My class is completely structured, and is based on the chapters in the book. We have a structured lesson plan, and my teacher starts each class by telling us the lesson plan for that night. From your description, it sounds like you just had a bad teacher.


        1. We don’t have a pause. It’s two and a quarter hours of non-stop linguistic fun.

          Like I said, burnt out. I’m determined to see this through to the end of the fourth A1 class, but I’m just *fried.*


  2. I’m starting an A2 class in March at a VHS that’s about 10k away.. but I can take a train that’s only a 15 min trip. I’m hoping it helps me as I already have a basic understanding of the language and am conversational, but feel kind of stagnant right now and am eager to improve. We will see!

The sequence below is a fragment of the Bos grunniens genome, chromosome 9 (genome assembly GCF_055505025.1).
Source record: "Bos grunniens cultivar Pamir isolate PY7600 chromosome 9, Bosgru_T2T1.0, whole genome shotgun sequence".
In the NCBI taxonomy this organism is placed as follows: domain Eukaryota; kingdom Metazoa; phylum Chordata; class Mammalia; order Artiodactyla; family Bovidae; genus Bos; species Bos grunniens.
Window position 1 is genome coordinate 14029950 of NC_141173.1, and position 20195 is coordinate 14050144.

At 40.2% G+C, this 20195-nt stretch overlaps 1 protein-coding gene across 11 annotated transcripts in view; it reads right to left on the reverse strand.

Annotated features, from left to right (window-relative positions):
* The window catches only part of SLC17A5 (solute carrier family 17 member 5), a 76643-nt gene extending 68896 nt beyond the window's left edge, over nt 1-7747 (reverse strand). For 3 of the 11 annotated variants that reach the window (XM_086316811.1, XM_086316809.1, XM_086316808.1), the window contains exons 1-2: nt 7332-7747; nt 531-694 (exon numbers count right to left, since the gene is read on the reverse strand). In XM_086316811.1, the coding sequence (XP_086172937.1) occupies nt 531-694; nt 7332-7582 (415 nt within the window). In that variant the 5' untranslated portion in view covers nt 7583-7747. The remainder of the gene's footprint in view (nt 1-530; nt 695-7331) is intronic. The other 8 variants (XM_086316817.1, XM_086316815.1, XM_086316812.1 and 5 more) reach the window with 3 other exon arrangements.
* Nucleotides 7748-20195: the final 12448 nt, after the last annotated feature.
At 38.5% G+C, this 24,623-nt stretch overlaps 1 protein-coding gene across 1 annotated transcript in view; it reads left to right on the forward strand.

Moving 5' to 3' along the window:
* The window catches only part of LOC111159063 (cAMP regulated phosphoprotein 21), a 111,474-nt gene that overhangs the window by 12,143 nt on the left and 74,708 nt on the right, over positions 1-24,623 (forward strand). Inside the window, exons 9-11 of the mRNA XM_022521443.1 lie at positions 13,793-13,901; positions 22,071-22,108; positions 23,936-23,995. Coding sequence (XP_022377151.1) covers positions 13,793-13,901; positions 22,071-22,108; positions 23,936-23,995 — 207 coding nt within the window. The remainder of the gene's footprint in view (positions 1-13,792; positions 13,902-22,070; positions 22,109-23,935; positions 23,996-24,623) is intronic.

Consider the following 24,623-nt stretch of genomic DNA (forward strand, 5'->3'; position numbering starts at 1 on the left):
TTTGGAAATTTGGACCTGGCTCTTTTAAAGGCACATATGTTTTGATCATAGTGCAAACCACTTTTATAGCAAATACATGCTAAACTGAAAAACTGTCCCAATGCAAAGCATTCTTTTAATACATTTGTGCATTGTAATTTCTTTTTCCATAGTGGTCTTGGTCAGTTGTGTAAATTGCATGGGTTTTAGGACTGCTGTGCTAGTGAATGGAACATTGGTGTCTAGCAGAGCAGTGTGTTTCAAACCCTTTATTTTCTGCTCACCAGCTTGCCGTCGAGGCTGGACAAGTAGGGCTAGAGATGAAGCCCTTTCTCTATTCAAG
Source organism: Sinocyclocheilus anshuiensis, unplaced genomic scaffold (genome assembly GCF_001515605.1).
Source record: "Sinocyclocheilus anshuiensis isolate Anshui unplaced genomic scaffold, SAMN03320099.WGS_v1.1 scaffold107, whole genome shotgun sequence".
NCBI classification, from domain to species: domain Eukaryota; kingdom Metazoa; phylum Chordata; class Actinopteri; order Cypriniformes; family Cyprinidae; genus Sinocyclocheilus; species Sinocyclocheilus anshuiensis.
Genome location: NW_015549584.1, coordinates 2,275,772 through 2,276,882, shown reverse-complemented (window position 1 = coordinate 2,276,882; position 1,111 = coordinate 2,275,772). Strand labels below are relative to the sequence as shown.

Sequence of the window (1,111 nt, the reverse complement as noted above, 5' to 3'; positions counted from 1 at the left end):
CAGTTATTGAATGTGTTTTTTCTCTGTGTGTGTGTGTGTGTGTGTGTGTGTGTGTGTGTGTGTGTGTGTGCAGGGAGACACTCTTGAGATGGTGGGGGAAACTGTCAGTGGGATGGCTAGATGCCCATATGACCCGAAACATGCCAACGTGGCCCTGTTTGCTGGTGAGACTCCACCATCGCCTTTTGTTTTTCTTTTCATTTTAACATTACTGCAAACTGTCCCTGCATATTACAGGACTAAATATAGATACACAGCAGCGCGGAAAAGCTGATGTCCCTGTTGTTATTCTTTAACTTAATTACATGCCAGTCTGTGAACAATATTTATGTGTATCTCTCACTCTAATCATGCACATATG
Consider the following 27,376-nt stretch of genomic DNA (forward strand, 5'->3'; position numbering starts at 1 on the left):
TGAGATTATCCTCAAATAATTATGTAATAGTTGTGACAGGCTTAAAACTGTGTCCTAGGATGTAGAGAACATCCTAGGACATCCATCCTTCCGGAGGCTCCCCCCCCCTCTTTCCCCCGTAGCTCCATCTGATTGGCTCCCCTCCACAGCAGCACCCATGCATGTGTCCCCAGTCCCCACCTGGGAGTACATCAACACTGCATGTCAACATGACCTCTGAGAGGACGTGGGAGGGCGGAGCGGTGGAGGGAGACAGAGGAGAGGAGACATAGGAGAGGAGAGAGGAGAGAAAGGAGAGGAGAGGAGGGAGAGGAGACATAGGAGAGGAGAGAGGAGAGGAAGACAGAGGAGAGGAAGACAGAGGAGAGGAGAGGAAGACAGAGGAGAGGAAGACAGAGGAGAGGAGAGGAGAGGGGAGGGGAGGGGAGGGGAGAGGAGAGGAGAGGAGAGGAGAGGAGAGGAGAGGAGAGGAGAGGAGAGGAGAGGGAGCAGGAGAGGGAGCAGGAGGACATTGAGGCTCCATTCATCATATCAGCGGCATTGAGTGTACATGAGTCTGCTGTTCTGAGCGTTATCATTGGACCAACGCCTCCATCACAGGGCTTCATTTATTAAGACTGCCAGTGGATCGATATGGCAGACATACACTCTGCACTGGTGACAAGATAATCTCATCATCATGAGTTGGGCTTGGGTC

3. I keep thinking about taking an actual class, but to this point it just hasn’t matched up to my schedule. One of these days. Right after I crack open my ‘teach yourself German’ books that have dust on them. 🙂

    Have you thought about a Language Tandem or some other kind of exchange? I signed up for one here in the NUE area when I first arrived, and I had more people writing me than I had time to meet with… everyone wants to practice their English! I met with a ton of people but it was a little difficult because I spoke absolutely no German at that point. So it was understandable if people didn’t feel prepared to really start from scratch, or were more interested in someone they could converse with.

    I did find a few girls that I still meet with regularly, one in particular taught me a ton, and we met twice a week the first few months I was here. Unfortunately for me, she got a new job and moved away, but that really did help me A LOT at first. So if you are burnt out on the class and the time commitment, maybe something a bit more conversational and a more relaxed setting would be good?